Steering advanced regression tools towards modern hockey thought

Eric T.
June 12 2013 12:20PM

Tyler Dellow recently observed that hockey analysis is encountering a problem that has been a significant issue for analysts in other sports.

In short, the community does not get as much out of people with expert technical knowledge about statistical analysis as it could because those people are often unaware of much excellent work that has been published on blogs and therefore direct their high-powered tools towards outdated problems.

Yesterday on Twitter, an academic paper ("Estimating player contribution in hockey with regularized logistic regression") made the rounds and received some criticism. I have emailed the authors to make suggestions in the hopes of helping get them up to speed on what is already known so that their future analyses can do more to advance the community.

The text of that email is below.

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Zone entries and the Sloan Sports Analytics Conference

Eric T.
February 20 2013 11:18AM

Dump and carry-ins
Image courtesy Shaun Kreider, Kreider Designs

NHL Numbers previously published a couple of articles on zone entry tracking. We first looked at the results in Flyers games from 2011-12, observing that shot differential at 5-on-5 appears to be largely determined by neutral zone play, and that retaining possession as a team enters the offensive zone is particularly important, generating more than twice as much offense as a dump-and-chase play.

We then called for volunteers to join the project and have had a number of people contribute. We have expanded our database to include a full season of data from the Wild, a half-season of data from the Sabres, a half-season of data from the Capitals, and over 100 assorted games from other teams in 2011-12. This has allowed us to further generalize and strengthen our conclusions for a paper that will be presented at the MIT Sloan Sports Analytics Conference.

You can read that paper here.

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How goalies age, and the survivorship bias problem

Eric T.
December 06 2012 02:10PM

Brodeur
Older goalies can still get the job done, but sometimes they need to sit down and rest for a bit.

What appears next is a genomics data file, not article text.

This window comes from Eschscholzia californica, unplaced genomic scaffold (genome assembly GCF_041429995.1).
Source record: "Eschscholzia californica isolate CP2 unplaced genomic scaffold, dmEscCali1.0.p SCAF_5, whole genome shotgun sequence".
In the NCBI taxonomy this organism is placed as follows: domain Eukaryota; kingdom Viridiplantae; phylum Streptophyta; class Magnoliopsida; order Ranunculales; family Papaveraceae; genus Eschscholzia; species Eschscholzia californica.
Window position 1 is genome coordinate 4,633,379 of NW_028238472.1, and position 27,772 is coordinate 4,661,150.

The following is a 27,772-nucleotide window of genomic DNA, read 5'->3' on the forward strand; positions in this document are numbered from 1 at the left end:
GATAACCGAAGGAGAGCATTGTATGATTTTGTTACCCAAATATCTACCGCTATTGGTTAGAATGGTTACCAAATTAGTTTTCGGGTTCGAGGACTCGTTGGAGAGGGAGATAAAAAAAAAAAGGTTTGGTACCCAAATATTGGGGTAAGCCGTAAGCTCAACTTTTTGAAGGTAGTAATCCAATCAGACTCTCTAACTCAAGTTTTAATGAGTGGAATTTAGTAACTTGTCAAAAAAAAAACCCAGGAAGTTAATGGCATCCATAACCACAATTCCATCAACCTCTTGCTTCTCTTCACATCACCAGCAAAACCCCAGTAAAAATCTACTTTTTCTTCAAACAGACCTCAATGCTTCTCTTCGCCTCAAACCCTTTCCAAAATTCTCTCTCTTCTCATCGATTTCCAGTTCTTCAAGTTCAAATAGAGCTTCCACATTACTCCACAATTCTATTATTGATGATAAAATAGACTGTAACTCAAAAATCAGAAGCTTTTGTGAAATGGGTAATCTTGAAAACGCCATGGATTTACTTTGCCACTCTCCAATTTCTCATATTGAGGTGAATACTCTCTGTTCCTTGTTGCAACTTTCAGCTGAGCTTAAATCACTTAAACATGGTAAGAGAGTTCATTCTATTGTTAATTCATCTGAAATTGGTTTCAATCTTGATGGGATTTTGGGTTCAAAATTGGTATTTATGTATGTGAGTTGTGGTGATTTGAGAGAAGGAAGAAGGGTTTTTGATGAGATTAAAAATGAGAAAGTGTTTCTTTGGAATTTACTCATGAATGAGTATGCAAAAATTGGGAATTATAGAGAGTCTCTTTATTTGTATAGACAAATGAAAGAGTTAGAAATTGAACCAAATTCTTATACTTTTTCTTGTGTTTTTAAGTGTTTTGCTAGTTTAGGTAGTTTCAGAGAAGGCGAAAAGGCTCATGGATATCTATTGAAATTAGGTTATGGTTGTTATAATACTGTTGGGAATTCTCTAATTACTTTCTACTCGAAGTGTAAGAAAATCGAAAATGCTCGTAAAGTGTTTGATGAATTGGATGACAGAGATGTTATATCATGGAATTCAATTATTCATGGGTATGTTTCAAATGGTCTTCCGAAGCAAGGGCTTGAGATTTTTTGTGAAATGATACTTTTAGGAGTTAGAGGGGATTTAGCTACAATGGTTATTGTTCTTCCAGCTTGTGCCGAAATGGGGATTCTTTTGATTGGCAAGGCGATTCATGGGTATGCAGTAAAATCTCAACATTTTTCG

Photo by rubyswoon via Flickr

This morning, Steve Burtch published a study arguing that goalies do not show any appreciable decline with age. The key plot was this one, in which the x-axis is the goalie's age and the y-axis is how many standard deviations above or below league average he was (for goalies with at least 30 games played):

Goalie vs age

It's clearly true that the observed performance of old goalies isn't appreciably worse than the observed performance of young goalies. The problem is that word "observed" -- we don't get to observe the performance of all goalies at all ages. JaredL previously looked at this issue and showed how few goalies continue to play heavy minutes into their late 30's. This creates what is called a survivorship bias.

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Reference library: Variance and regression

Eric T.
November 14 2012 04:50PM

This article is part of the NHL Numbers reference library, which seeks to collect articles from around the web that have contributed to our understanding of the game.

This page is devoted to articles that look at the role of variance and regression in hockey. This will include looking at how much variance a given statistic has and whether it reflects a true talent, how actual performances compare to random chance models, etc.

We need your help to keep the library complete and up to date -- contact me on Twitter (@BSH_EricT) or via email (bsh.erict -at- gmail) with suggestions of articles you think we should consider adding.

Return to the library main index.

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Older players and the grind of a long season

Eric T.
November 13 2012 02:31PM


I've often heard it suggested that players wear down over the course of a season.

When I wrote about whether players elevate their game in the playoffs, multiple people in the comments argued that players can and should conserve energy during the regular season. It's a particularly common suggestion for older players, who are presumed to be more prone to fatigue. Guys like Jaromir Jagr and Teemu Selanne hate taking days off, but players and coaches are so convinced that they will wear out that they insist on it.

I'm not a physiology expert by any means, so I'm not qualified to make direct assessments of whether older players will suffer more cumulative fatigue than younger players would. However, I am capable of looking at whether such fatigue is born out in the stats.

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